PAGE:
The original assignment for the day? Turn to page thirty-two in your literature textbooks and do a close reading for "The Monkey's Paw."
Mr. Hopper tells the class to turn to page seventy-four.
Analyze "The Angel" by William Blake. Use TPCASTT format.
Soon my Angel came again,
I was arm'd, he came in vain.
(Mr. Hopper doesn't like eavesdropping, really – but he can't help it. That short kid is so loud, and Kurt Hummel is so beautiful.
"I love poetry. Don't you?" Soft and lilting.
"It's alright. You know me! I prefer it with a beat." Cocky and obnoxious. Unappreciative.)
That night he goes home and he lies in bed and thinks about the papers he has to grade and the meeting with the principal and that perfect boy who belongs on his desk, in his home, on a shelf. That perfect boy whose eyes are like the sky and whose hair is shiny and light, whose smile beams like salvation but his posture oozes terror and anxiety and his wings are bruised and dirty but not for long, not for long, he's so frail and lonely but not for long for angels never fall far, never ever ever.
Mr. Hopper shakes when he spills over his hand and he mutters "redemption redemption redemption."
He watches the angel in class, watches him giggle and laugh at that short kid – he thinks his name is Blake but he's not too sure – Mr. Hopper watches Kurt blush prettily and speak breathlessly, and it startles him to realize that Kurt is not playing coy, he's truly innocent and Mr. Hopper suddenly feels at peace with the world, even though Blake leers at his perfect angel, even though Blake doesn't stop touching his angel, his arms, his shoulders, his hands and when Mr. Hopper suddenly calls out "Blake, please keep your hands to yourself" it's not about jealously or bitterness because he knows that Blake couldn't know Kurt the way he does, couldn't appreciate the workings of Kurt's beauty like he can.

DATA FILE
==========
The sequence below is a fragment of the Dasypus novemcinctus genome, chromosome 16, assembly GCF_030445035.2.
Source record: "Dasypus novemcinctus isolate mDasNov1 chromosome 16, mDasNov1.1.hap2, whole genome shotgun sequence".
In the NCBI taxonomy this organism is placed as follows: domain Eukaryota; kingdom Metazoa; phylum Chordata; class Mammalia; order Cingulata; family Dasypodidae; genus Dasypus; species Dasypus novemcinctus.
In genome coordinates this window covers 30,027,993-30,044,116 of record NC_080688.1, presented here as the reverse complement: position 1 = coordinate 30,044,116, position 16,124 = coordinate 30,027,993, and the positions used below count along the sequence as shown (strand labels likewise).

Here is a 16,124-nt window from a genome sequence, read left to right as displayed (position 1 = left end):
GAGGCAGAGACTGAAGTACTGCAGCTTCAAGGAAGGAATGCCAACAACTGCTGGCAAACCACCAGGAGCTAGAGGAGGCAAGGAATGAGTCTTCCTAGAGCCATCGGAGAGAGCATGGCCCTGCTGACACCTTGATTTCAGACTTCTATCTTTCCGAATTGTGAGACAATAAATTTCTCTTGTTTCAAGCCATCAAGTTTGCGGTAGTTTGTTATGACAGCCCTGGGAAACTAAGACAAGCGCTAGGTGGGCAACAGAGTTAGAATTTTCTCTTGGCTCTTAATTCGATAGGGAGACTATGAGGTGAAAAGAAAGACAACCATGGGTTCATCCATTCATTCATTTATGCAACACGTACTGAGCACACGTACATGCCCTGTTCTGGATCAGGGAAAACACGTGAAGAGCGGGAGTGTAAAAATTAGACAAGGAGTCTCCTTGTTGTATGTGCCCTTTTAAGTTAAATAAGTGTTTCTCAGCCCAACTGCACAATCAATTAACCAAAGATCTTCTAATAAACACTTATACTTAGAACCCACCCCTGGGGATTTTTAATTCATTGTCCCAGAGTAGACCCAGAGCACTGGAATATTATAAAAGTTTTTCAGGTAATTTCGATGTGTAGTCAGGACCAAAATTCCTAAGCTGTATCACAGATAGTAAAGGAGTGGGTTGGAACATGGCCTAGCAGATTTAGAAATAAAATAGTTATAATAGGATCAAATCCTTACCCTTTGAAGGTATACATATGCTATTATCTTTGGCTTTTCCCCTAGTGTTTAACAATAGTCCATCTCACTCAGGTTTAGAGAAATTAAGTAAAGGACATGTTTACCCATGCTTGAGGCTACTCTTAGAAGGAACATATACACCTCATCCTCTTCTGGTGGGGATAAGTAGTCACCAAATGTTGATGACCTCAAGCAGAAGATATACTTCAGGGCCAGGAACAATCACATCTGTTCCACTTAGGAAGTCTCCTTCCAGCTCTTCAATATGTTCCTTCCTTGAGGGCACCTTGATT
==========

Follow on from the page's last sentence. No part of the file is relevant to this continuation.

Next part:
"Sorry, Mr. Hopper." Blake blushes and it just makes him look tomato-faced and clumsy. "It's – my name is…my name is Blaine, though? You called me Blake, but that's okay-"
"That's quite enough, Blake."
It stops one day, though. Blake keeps trying to touch Kurt and Kurt, bless him, just brushes him off as if he were dirt, as if he were scum. Blake's eyes go all big and stupid and Kurt resolutely does not look at him and the assignment for the day is "The Angel and the Clown" by Vachel Lindsay.
("Kurt, you know that I like you just the way you are! It's just that the council-"
"I'm not mad, Blaine."
"You won't talk to me!"
"I'm just trying not to stand out."
"Blake? Stop hassling Mr. Hummel."
"Go to lunch, Blake. Kurt, would you like to eat here? I could really use some help grading your class' tests."
"I…that'd be wonderful, Mr. Hopper."
Kurt looks gorgeous. Blake looks heartbroken.
"Those dolls are creepy."
Blake is in his mind that night when he palms himself through his pajamas, but only as a demon. He's trying to rip the wings off of Kurt and Kurt cries, it's so pretty and lovely and his eyes are the most gorgeous shade of sea-green. Mr. Hopper steps in throws Blake off of him and hugs him long and hard, and Kurt's still crying but he's grateful, so grateful. They make love by Blake's battered body and Kurt's tears caress Mr. Hopper's skin, healing battle wounds and making promises for a heavenly future.
Kurt stays after class to help Mr. Hopper every day now, and every day Mr. Hopper gets to watch Blake's face fall. It's your own fault, Mr. Hopper things, he's beautiful and he's mine and it's your own fault.
Kurt grades the papers and doesn't stop talking. Mr. Hopper mainly just watches his plump, red lips move, but sometimes he listens:
"Who does he think he is, anyway? I'm tired of people telling me to hide who I am! Who I am is flawless."